What exactly is the point you are trying to make here?


The cameraman and TV crew knew EXACTLY where it was coming down.

Here it is on first capture... with no chutes. The cameraman maybe moved the camera a few degrees.



And here it is 7 seconds later with chutes deployed AND they were even able to draw an outline on it live.



7 seconds people.

edit: why they cut to a shot of the ocean in between those 7 seconds is just weird. Why was a cameraman pointing at the ocean during this alleged moment in history.


edit on 19-10-2010 by ppk55 because: corrected tense



posted on Oct, 19 2010 @ 08:20 AM
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reply to post by ppk55
 


Because they had more than one camera, and the director felt like changing the shot and that was an option. You work in TV, you explain why the director cuts away to a fan in a silly hat in the middle of am exciting play.



posted on Oct, 19 2010 @ 08:28 AM
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reply to post by FoosM
 



High altitude air drops to this day are not accurate.
And those are drops.


Therefore, the Apollo landings were too accurate to be airdrops. Way to prove your point, FoosM.



posted on Oct, 19 2010 @ 08:32 AM
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reply to post by FoosM
 



But facts are facts buddy, NASA claims the numbers and they posted it on their website as fact.


I'll try to make it as simple as possible: "20 or 40" is not a number. Any calculation that uses "20 or 40" is bogus.If I told you I'd pay you "20 or 40" dollars to rake the lawn, what would be the first thing you would say?



posted on Oct, 19 2010 @ 08:34 AM
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Originally posted by DJW001
reply to post by ppk55
 


Because they had more than one camera, and the director felt like changing the shot and that was an option. You work in TV, you explain why the director cuts away to a fan in a silly hat in the middle of am exciting play.


Yeah sure, but then the question is, why so many cameras on a navy vessel?
Why have it live with multi cam director involved?
Its exactly like a staged production.



posted on Oct, 19 2010 @ 08:36 AM
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PPK it would be interesting if you could do screen captures of the airplane(?) that was shown right before we saw the capsule. From what I see there was a cut away, from the plane to something else to the capsule.



posted on Oct, 19 2010 @ 08:49 AM
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off-topic post removed to prevent thread-drift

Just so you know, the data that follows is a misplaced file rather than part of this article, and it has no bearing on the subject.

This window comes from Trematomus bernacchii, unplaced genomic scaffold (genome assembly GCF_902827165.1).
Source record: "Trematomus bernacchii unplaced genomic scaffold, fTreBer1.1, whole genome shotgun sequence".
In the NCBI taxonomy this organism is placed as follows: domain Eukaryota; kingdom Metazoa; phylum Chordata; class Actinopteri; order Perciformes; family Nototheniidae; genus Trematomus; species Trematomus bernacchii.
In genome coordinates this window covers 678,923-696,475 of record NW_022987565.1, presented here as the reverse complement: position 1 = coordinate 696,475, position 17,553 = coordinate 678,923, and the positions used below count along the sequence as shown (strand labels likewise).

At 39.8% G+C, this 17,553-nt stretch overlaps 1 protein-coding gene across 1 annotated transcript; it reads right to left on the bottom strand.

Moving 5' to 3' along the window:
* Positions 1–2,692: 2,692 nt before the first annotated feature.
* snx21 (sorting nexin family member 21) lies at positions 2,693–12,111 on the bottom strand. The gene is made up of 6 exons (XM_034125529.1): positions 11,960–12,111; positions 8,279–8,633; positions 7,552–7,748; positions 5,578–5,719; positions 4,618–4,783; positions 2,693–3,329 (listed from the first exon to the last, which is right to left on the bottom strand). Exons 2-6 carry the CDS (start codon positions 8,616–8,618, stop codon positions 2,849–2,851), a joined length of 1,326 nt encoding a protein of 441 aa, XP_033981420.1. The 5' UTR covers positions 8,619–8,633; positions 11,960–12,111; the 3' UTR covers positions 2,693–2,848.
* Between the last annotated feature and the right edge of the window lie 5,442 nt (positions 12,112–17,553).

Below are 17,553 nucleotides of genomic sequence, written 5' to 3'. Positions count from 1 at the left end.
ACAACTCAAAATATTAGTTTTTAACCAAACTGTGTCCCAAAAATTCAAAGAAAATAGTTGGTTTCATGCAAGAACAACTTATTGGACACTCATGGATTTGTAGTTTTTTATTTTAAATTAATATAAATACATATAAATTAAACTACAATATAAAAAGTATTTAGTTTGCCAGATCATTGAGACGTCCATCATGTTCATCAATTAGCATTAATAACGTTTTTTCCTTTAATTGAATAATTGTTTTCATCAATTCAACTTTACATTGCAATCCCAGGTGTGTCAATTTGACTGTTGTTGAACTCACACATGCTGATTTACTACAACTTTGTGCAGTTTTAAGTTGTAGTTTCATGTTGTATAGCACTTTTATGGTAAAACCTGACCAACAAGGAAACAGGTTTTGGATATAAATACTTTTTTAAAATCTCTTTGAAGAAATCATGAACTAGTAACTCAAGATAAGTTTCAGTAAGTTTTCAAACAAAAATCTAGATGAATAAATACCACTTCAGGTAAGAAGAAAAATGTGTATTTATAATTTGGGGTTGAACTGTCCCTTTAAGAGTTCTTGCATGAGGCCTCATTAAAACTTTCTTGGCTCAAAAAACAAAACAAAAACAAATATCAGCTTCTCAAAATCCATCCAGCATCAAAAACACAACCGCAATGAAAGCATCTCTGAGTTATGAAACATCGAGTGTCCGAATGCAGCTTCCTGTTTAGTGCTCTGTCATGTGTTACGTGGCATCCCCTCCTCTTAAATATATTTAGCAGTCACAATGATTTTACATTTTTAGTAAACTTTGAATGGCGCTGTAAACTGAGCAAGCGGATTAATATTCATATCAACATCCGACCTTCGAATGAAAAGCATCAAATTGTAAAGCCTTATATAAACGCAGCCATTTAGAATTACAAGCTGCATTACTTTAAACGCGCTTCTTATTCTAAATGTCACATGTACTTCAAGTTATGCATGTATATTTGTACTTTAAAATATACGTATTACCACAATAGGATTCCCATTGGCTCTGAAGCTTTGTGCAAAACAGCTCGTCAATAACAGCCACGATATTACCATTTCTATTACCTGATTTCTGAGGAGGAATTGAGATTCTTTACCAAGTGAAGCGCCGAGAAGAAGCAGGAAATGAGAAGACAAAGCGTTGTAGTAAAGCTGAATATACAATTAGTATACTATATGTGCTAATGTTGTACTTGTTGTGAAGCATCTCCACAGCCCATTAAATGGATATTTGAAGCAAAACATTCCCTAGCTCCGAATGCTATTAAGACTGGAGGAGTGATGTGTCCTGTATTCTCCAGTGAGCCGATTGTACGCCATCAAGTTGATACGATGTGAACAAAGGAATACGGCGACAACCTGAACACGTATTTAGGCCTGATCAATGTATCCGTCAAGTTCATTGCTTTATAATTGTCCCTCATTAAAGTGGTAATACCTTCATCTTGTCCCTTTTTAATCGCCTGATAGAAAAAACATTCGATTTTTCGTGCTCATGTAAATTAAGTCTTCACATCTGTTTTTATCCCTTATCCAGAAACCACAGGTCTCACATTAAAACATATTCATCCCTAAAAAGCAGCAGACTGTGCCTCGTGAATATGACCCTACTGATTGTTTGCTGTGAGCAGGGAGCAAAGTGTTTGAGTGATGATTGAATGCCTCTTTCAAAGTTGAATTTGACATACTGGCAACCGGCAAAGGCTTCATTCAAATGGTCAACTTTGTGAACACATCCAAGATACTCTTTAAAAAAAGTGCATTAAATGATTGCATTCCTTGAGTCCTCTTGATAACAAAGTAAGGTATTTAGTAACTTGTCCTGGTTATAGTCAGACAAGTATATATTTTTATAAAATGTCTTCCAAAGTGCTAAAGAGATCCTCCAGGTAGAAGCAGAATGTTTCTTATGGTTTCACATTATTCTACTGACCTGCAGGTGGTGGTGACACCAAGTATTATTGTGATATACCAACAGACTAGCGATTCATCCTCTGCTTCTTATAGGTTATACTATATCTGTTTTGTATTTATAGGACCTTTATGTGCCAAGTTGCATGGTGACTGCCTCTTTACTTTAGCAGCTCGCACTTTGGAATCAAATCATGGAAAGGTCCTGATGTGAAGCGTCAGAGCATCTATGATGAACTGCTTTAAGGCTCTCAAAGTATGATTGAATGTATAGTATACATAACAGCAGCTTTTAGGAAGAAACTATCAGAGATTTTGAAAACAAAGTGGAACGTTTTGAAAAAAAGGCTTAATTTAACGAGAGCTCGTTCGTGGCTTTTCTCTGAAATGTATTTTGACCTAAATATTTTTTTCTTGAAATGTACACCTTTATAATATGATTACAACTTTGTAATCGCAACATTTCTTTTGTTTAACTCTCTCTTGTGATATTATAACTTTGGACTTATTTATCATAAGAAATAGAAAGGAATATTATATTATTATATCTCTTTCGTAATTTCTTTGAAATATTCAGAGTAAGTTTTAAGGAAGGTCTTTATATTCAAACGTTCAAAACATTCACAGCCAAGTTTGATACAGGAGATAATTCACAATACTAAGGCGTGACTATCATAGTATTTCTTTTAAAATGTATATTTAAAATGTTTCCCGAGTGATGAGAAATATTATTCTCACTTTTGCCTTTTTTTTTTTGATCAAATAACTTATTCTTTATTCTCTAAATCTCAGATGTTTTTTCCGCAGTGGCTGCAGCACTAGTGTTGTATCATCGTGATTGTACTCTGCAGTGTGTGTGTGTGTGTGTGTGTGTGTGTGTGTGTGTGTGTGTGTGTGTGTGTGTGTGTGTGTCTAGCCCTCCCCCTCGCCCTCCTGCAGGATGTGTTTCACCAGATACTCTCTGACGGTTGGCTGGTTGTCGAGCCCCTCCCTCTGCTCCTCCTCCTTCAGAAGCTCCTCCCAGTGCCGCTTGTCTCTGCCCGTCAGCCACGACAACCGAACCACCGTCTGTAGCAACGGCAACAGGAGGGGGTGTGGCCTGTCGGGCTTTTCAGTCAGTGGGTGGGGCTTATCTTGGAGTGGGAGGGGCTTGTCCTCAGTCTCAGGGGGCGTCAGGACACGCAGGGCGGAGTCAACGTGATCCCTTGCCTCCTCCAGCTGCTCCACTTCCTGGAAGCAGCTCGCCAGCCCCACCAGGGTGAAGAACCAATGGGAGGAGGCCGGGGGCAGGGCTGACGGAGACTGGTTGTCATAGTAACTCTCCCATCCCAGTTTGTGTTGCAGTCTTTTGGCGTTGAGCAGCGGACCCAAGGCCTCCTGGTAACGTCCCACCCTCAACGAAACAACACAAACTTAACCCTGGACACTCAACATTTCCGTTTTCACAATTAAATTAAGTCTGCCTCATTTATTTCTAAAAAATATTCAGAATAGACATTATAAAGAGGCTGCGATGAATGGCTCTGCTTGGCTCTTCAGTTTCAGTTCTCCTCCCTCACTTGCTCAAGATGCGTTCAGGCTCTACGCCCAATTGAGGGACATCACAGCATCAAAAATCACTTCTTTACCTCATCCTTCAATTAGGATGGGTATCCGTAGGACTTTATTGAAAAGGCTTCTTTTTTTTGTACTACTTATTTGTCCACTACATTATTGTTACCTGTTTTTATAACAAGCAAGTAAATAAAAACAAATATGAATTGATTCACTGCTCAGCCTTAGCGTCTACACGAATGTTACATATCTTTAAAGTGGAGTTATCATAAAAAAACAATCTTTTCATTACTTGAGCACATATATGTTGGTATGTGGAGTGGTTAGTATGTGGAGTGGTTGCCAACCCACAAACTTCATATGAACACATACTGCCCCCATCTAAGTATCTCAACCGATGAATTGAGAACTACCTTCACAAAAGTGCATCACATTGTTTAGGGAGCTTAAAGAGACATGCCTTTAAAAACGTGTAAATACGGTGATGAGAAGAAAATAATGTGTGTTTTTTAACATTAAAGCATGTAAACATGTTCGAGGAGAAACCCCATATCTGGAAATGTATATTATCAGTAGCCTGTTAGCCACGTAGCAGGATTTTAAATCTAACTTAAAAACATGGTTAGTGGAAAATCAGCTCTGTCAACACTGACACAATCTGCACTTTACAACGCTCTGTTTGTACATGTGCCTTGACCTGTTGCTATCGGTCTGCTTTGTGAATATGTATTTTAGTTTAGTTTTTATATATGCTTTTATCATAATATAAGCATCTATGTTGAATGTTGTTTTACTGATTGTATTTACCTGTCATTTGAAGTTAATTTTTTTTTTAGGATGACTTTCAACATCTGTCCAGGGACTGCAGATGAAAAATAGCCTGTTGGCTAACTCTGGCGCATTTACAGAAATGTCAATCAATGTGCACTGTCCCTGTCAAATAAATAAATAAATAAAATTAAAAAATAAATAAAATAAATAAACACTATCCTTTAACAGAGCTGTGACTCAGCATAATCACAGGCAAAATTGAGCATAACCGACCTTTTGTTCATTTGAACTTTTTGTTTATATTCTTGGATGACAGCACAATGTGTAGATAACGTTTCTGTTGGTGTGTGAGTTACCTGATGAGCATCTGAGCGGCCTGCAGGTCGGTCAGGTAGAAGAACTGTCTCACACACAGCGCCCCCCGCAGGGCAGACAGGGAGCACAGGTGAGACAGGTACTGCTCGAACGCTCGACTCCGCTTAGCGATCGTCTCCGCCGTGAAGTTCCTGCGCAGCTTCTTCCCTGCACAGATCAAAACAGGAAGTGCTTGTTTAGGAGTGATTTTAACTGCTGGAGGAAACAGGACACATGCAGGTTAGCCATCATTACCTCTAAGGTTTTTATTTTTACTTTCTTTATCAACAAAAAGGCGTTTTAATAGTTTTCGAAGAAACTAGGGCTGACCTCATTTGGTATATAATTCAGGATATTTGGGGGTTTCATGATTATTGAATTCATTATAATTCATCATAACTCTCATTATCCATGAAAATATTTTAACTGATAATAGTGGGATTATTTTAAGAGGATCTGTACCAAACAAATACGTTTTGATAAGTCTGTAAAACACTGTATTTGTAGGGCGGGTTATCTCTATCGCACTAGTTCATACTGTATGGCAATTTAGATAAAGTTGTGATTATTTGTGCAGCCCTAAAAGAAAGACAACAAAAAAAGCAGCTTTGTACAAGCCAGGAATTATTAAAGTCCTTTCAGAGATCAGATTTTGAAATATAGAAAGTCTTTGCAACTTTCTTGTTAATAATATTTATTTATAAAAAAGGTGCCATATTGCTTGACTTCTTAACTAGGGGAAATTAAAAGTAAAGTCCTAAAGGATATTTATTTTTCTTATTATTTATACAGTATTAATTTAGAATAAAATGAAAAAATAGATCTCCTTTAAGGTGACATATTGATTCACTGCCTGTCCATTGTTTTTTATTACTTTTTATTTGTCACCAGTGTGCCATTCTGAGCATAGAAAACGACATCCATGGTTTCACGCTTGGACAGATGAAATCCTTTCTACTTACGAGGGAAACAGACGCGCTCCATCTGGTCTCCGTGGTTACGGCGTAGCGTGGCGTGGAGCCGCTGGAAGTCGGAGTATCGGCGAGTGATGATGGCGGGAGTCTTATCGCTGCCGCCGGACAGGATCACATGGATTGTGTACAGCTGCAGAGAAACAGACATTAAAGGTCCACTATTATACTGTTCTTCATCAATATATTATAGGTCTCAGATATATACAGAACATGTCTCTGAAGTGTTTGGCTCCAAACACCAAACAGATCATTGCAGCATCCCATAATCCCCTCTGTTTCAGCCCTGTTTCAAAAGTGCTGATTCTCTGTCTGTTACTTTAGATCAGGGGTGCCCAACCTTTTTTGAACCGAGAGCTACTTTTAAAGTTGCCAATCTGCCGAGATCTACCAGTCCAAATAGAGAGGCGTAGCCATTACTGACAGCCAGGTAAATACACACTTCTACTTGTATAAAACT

posted on Oct, 19 2010 @ 09:13 AM
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reply to post by FoosM
 



Yeah sure, but then the question is, why so many cameras on a navy vessel?
Why have it live with multi cam director involved?


Maybe they were expecting something interesting to happen... like a spacecraft splashing down. Maybe they broadcast it live because it was news. Now go sit in the corner and think about how stupid those questions were.



posted on Oct, 19 2010 @ 09:35 AM
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reply to post by FoosM
 


AGAIN......for someone who claims to "research" this subject, you don't know JACK!!!!


Yeah sure, but then the question is, why so many cameras on a navy vessel?


It was a freakin' BIG NEWS EVENT!!!

Anyone who takes even the smallest bit of actual interest would have known these details. Cripes, it was even in the MOVIE!!!

There was a great deal of apprehension about the status of the heat shield on the CM. Because of the explosion, and no way to look at it for inspection....in any case, there would have been nothing they could have done, anyway, IF it were damaged somehow.

Furthermore, to conserve the batteries in the CM (remember, the explosion was in the O2 tank that provided electricity via the fuel cell generators) they took refuge in the LM, as a "lifeboat", and they POWERED DOWN the CM. This meant it became cold-soaked for the four days needed to return for reentry.

This caused additional concern about the circuitry to deploy the parachutes.


When the electrical systems were turned off, the spacecraft lost and important source of heat. The temperature dropped to 38 F and condensation formed on all the walls.